Do you believe in cause and effect? Today it’s hard to find anyone who rejects that idea—so, like most of us moderns, you probably accept the concept of causality.
Just so you can check, here’s the premise: one process (the cause) interacts with another process and produces the effect. Your parents got together and made you—they were the causes, and you are the effect. Rushing water in a river flows downhill because of the law of gravity; we build a dam with turbines; the turbines make electricity; the electricity powers the device you’re reading right now. Cause and effect: the cause is responsible and the effect depends on that cause.
Causality probably seems so elementary to us now because it underpins the entire scientific method. But think about causality in terms of history for a moment. If history is cyclical, as many of the ancient Greeks believed, that would negate the law of causality, because in a cyclical universe different causes would always result in the same basic effect. Oops. So that’s how the Linear Theory of history, and the very idea of progress itself, came into being—the early philosophers and scientists observed causes and their effects and then applied that linear theory to history itself.
Even the pre-Platonic philosophers had some theories of causality, but Plato probably said it best: “… everything that becomes or changes must do so owing to some cause; for nothing can come to be without a cause.” – Timaeus, 28a.
Aristotle expanded on that idea of causality, and the Stoic philosophers, with their firm belief in the ultimate coherence of the universe, took it even further:
Prior events are causes of those following them, and in this manner all things are bound together with one another, and thus nothing happens in the world such that something else is not entirely a consequence of it and attached to it as cause. […] From everything that happens something else follows depending on it by necessity as cause. – an unknown Stoic philosopher.
Makes sense, right? Linear Theory says that history itself is based on cause and effect, which means the world constantly progresses, moving forward toward an ultimate goal.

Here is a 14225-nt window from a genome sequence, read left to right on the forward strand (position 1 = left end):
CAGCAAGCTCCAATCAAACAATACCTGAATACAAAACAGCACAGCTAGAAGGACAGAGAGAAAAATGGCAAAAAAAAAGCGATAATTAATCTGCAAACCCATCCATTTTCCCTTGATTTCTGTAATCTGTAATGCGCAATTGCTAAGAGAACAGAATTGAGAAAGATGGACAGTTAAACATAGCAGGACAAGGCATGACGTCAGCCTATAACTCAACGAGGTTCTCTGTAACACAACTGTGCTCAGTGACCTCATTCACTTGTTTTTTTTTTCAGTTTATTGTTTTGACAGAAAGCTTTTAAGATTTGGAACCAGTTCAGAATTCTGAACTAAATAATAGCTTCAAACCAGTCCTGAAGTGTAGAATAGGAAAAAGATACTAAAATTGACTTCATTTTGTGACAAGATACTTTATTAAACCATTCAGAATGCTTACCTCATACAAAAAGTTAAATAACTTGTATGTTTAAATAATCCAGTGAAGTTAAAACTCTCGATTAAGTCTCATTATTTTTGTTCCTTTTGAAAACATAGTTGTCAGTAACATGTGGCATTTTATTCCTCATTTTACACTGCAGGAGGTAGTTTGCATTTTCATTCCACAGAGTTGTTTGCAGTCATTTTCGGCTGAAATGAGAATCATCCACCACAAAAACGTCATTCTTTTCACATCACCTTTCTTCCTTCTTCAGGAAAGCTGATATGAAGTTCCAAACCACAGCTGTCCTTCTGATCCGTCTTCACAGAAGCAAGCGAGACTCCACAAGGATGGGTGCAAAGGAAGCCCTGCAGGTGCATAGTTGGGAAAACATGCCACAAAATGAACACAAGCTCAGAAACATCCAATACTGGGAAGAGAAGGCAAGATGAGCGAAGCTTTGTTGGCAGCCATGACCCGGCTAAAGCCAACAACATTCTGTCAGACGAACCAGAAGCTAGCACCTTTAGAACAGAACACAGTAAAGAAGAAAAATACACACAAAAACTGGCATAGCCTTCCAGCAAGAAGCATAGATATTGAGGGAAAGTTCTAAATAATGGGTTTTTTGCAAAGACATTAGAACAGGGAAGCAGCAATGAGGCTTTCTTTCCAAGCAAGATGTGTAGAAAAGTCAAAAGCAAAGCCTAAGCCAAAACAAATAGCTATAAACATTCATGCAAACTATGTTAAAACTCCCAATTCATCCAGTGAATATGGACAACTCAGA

In Linear Theory, history does not repeat itself, although some events may seem similar to others in the past. Mark Twain famously said: “History doesn’t repeat itself, but it does rhyme.” Instead, a linear view of history reflects the rule of causality—one thing happens, and then another, and then another—all from the original cause of whatever happened first. In school, you answered those causality questions on every history test or essay: “What caused the American Civil War?,” or “List five causative factors for the fall of the Soviet Union.”
Given our modern beliefs in science and the scientific method, it’s hard to argue with causality. But here’s the main argument against applying it to history: Just because causality is true doesn’t mean that human civilization actually makes progress. Since progress implies improvement, and the 20th Century saw such barbarism and destructive global warfare, many historians now argue against the idea of human progress itself, calling it a myth. Progress, they say, is really an Enlightenment-era invention, further advanced by Darwin and Spencer, that claims human evolution always tends to make life better. World War I pretty much ended Spencer’s theory of progress, called “social Darwinism,” because humanity saw how advances in technology and warfare could take us backwards rather than forwards.
The Baha’i teachings pointed out that stark reality long before World War I:
Consequently, when thou lookest at the orderly pattern of kingdoms, cities and villages, with the attractiveness of their adornments, the freshness of their natural resources, the refinement of their appliances, the ease of their means of travel, the extent of knowledge available about the world of nature, the great inventions, the colossal enterprises, the noble discoveries and scientific researches, thou wouldst conclude that civilization conduceth to the happiness and the progress of the human world. Yet shouldst thou turn thine eye to the discovery of destructive and infernal machines, to the development of forces of demolition and the invention of fiery implements, which uproot the tree of life, it would become evident and manifest unto thee that civilization is conjoined with barbarism. – Abdu’l-Baha, Selections from the Writings of Abdu’l-Baha, p. 283.
The linear theory of history has fallen out of favor in the modern world, chiefly because of this problem of progress that Abdu’l-Baha raises. We have seen, over and over, how material and technological advances have made life better for some, and much worse for many others. The Baha’i teachings say that will always be the case—until we can find ways to inculcate spiritual ideals into our civilizations:
Progress and barbarism go hand in hand, unless material civilization be confirmed by Divine Guidance, by the revelations of the All-Merciful and by godly virtues, and be reinforced by spiritual conduct, by the ideals of the Kingdom and by the outpourings of the Realm of Might. – Ibid.
In the next essay in this series, we’ll see if we can find a way to understand how those individual virtues and spiritual ideals find their way into our civilizations by examining the Great Man Theory of history.